This year's outbreak of West Nile virus is the largest recorded in the U.S., CNN reports.
The Centers for Disease Control (CDC) released the findings today in a teleconference. As of August 21, the disease has claimed 41 lives and infected 1,118 people.
"The peak of West Nile virus epidemics usually occurs in mid-August, but it takes a couple of weeks for people to get sick, go to the doctor and get reported," CNN quoted Dr. Lyle Petersen, director of the CDC's Vector-Borne Infectious Disease Division as saying. "Thus we expect many more cases to occur."
On August 10, the NYC Department of Health reported that it found , Prospect Park and Park Slope. It has also been found in Windsor Terrace and parts of South Brooklyn.
So far only one person in New York City has been diagnosed with the virus, a man in Staten Island, who was diagnosed in July.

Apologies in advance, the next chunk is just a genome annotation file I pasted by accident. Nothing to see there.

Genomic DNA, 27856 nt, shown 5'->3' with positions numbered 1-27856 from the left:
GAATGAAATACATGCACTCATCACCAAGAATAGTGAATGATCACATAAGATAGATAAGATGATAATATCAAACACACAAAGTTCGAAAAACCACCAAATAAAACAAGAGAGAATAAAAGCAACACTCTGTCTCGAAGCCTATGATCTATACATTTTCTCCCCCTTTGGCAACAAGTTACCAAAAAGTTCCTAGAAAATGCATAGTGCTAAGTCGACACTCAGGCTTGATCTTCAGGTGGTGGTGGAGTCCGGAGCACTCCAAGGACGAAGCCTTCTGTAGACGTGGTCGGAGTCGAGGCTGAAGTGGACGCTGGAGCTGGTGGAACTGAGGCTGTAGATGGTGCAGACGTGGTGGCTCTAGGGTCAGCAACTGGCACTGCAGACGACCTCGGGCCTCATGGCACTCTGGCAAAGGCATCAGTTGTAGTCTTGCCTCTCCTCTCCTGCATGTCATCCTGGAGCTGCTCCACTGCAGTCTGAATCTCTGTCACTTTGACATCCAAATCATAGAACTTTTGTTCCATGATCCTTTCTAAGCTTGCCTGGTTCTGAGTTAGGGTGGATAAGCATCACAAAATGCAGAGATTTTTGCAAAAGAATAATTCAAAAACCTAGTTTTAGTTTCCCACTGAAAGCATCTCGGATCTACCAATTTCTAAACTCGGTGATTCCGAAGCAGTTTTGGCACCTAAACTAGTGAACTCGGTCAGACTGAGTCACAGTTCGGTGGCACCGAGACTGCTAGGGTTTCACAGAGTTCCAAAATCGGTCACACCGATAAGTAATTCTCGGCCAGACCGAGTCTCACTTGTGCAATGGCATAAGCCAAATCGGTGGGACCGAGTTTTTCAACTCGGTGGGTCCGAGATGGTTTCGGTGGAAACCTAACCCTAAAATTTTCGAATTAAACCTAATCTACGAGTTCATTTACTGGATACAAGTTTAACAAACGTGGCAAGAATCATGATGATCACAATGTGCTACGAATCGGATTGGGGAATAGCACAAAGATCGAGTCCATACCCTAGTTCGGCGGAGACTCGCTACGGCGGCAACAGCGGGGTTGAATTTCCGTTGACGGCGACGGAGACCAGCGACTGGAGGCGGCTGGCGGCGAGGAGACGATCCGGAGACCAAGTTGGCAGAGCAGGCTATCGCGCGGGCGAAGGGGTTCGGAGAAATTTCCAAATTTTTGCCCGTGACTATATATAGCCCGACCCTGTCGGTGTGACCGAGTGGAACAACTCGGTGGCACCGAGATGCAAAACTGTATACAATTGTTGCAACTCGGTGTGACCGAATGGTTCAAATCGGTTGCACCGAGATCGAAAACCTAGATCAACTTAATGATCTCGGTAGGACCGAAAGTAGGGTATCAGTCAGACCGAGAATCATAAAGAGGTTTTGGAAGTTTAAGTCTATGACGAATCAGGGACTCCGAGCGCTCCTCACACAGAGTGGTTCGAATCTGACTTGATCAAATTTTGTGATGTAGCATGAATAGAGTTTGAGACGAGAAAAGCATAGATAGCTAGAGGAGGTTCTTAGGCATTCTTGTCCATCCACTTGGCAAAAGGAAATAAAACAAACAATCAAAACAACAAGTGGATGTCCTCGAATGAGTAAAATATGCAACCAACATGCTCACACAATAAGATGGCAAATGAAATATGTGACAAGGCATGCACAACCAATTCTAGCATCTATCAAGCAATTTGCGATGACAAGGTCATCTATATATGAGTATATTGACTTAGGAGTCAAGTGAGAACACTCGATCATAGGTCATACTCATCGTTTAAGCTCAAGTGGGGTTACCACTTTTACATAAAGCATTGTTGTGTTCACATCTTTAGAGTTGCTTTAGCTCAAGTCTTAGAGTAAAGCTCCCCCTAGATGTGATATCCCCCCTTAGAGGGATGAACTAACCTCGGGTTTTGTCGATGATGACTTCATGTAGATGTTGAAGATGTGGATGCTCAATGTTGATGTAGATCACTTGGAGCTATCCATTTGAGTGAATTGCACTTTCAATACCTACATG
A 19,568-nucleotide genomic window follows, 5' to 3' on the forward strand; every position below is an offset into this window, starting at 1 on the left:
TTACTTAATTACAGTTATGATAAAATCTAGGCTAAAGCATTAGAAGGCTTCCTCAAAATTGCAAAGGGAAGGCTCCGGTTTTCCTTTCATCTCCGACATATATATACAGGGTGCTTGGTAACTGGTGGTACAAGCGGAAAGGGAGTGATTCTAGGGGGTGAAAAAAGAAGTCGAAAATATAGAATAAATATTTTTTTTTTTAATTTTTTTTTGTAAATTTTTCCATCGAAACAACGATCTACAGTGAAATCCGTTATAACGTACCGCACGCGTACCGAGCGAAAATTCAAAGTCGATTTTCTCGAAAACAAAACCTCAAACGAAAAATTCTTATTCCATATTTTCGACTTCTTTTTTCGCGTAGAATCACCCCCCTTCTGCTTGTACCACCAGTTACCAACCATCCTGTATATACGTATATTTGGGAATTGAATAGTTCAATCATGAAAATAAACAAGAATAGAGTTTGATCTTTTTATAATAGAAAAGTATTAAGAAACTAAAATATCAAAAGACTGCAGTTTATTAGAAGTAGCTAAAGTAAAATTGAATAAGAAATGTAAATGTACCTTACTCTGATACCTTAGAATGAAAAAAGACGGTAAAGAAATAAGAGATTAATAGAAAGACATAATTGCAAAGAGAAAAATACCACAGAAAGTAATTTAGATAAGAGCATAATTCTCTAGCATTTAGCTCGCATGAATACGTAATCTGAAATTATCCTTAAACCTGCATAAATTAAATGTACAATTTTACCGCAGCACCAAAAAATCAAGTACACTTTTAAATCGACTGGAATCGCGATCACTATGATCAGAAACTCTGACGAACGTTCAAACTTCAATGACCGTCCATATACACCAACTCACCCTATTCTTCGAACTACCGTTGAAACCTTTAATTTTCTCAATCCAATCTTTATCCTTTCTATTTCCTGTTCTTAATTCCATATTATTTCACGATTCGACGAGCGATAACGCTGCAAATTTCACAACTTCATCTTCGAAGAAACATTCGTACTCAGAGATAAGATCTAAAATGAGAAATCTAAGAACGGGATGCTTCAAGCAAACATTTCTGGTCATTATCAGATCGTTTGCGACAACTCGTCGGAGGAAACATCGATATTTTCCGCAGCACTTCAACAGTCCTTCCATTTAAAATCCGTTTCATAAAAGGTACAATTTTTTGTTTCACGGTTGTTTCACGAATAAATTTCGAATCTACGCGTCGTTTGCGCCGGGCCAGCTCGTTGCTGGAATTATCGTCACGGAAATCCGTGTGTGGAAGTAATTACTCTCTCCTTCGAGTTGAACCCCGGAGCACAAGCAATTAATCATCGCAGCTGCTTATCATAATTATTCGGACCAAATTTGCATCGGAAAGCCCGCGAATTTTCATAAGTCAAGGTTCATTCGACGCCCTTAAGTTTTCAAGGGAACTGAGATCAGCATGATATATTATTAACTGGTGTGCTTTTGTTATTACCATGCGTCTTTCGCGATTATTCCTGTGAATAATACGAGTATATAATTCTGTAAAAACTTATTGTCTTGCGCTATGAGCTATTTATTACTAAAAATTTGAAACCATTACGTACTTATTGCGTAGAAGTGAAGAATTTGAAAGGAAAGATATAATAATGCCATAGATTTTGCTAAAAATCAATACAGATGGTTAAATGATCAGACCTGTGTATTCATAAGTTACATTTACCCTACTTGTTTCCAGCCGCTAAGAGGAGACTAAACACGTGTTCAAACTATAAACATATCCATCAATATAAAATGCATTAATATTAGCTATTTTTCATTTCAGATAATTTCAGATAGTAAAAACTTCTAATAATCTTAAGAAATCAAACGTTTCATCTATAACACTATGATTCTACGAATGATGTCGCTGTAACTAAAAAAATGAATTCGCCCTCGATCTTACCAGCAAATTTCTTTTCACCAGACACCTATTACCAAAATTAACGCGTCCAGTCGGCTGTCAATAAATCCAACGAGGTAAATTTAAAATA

On Long Island, the Health Department has of West Nile virus in a Nassau County resident, a woman over age 70 who lives in the Town of Oyster Bay.
While the reason for the spike in cases has yet to be determined, Petersen said this summer's warm weather may have prompted more opportunities for humans to get infected.
Most of the cases have occurred in the South and West, particularly in the states of Texas, Mississippi, Louisiana, South Dakota and Oklahoma.
The disease struck down elderly woman in Michigan as reported on the .
The CDC offers this advice for avoiding the disease:
The easiest and best way to avoid WNV is to prevent mosquito bites.
- When you are outdoors, use insect repellent containing an EPA-registered active ingredient. Follow the directions on the package.
- Many mosquitoes are most active at dusk and dawn. Be sure to use insect repellent and wear long sleeves and pants at these times or consider staying indoors during these hours.
- Make sure you have good screens on your windows and doors to keep mosquitoes out.
- Get rid of mosquito breeding sites by emptying standing water from flower pots, buckets and barrels. Change the water in pet dishes and replace the water in bird baths weekly. Drill holes in tire swings so water drains out. Keep children's wading pools empty and on their sides when they aren't being used.